Rid South Africa’s elec­tric­ity plan of coal-fired power

Mail & Guardian - - Business - Melita Steele

The in­clu­sion of new coal in the up­dated draft In­te­grated Re­source Plan for elec­tric­ity (IRP) will cost South Africa close to R20-bil­lion more than we need to spend, and will make elec­tric­ity more ex­pen­sive.

If the de­part­ment of en­ergy were to pub­lish the least-cost plan that civil so­ci­ety or­gan­i­sa­tions have been de­mand­ing, it would not in­clude new coal.

Al­low­ing the new coal plants to go ahead would be dis­as­trous for wa­ter re­sources, air qual­ity, health, land and the cli­mate. The truth is that coal kills, and no more money should be go­ing into more coal.

The Life Af­ter Coal Cam­paign (con­sist­ing of Earth­life Africa, the Cen­tre for En­vi­ron­men­tal Rights and ground­Work) and Green­peace Africa ar­gue that the in­clu­sion of an ad­di­tional 1000MW of new coal-fired power — on top of huge amounts of ex­ist­ing and un­der-con­struc­tion coal — puts the en­ergy de­part­ment in con­flict with the rights en­shrined in the Con­sti­tu­tion, given that there are safer, cleaner and less-ex­pen­sive en­ergy op­tions avail­able.

It is im­por­tant to recog­nise the in­creased em­pha­sis on re­new­able en­ergy, and the po­ten­tial op­por­tu­ni­ties that this opens up, but un­less the en­ergy min­is­ter sub­stan­tially amends the draft IRP to en­sure that the con­sti­tu­tional right to a healthy en­vi­ron­ment is pre­served and pro­tected — and specif­i­cally ex­cludes any new coal — the de­part­ment runs the risk of the IRP be­ing chal­lenged in court.

We are now at a tip­ping point when re­new­able en­ergy is clearly the cheap­est and clean­est elec­tric­ity op­tion, and more coal in our elec­tric­ity mix does not make eco­nomic sense. Coal is an out­dated and dirty tech­nol­ogy, and the en­vi­ron­men­tal and health costs of coal have not been ad­e­quately fac­tored into elec­tric­ity plan­ning.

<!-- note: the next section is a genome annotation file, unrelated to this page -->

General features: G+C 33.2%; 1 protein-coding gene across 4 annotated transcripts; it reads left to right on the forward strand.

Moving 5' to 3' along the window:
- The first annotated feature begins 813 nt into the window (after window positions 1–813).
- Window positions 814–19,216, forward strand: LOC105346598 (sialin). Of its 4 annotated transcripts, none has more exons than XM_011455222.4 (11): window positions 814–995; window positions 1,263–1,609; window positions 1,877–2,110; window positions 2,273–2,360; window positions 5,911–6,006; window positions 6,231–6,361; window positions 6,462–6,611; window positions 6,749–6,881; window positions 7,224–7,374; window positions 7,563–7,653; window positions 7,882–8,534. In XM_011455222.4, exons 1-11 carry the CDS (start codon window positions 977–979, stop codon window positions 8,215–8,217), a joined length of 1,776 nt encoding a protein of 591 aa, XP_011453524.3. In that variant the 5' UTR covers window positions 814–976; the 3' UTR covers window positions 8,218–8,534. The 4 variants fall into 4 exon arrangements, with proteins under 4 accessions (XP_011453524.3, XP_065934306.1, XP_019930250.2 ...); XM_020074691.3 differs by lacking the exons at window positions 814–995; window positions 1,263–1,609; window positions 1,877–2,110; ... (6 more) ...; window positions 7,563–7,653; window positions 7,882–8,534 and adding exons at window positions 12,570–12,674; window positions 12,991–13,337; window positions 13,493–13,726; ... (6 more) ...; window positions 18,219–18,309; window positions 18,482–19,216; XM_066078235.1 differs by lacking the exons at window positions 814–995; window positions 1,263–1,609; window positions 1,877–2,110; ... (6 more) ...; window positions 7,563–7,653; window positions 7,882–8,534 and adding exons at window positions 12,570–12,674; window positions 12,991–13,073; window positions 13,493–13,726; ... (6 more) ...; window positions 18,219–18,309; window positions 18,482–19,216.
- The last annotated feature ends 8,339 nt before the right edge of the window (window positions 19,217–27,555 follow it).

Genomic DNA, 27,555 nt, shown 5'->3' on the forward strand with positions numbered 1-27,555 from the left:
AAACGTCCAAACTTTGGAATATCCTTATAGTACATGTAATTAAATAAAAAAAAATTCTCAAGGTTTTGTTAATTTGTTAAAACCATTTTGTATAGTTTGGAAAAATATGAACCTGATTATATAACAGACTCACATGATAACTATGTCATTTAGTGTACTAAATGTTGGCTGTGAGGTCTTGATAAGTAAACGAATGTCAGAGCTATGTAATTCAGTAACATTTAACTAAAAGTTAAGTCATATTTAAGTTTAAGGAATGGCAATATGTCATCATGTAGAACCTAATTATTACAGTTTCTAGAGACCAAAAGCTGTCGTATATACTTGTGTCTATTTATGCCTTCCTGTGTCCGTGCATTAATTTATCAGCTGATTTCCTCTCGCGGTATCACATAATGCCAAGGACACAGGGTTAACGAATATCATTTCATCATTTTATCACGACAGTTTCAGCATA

At present, al­most 90% of South Africa’s elec­tric­ity mix con­sists of coal, but many of th­ese plants fail to meet the re­quired emis­sion stan­dards and have a dev­as­tat­ing ef­fect on peo­ple’s health, in­clud­ing pre­ma­ture death.

A 2016 re­port by Bri­tish-based air qual­ity and health ex­pert Dr Mike Hol­land found that air pol­lu­tion from Eskom coal-fired power sta­tions kills more than 2 200 South Africans ev­ery year, and causes bron­chi­tis and asthma. This costs the coun­try more than R33-bil­lion an­nu­ally in hospi­tal ad­mis­sions and lost work­ing days.

In ad­di­tion, coal-fired elec­tric­ity is wa­ter-in­ten­sive. Fur­ther­more, the es­ti­mated costs of re­ha­bil­i­tat­ing old mines and min­ing ar­eas runs into bil­lions of rands.

On Tues­day, in direct re­sponse to the long-awaited re­lease of the draft IRP, Green­peace Africa ac­tivists — in col­lab­o­ra­tion with the Life Af­ter Coal Cam­paign — scaled the Nel­son Man­dela Bridge in Jo­han­nes­burg to drop a ban­ner, which read: “More coal. More deaths. No wa­ter.”

The ban­ner drop was a peace­ful but ur­gent call to En­ergy Min­is­ter Jeff Radebe to make sure that the fi­nal IRP does not in­clude new coal and clearly pri­ori­tises re­new­able en­ergy in­stead of fos­sil fu­els.

As we mark the cen­te­nary of the birth of Nel­son Man­dela, his be­lief in the re­al­i­sa­tion of hu­man rights is re­flected in the ur­gent need for af­ford­able elec­tric­ity for all, com­bined with the right to a healthy en­vi­ron­ment and the right to wa­ter.

Our elec­tric­ity plan helps to set the agenda for all of th­ese but an un­just plan con­tin­ues to put peo­ple’s hu­man rights at risk.

It is cru­cial that South Africa’s fu­ture elec­tric­ity plan is least-cost and in the pub­lic in­ter­est.

All South Africans — in­clud­ing coal work­ers and the un­em­ployed — must be part of the process to en­sure a just en­ergy tran­si­tion

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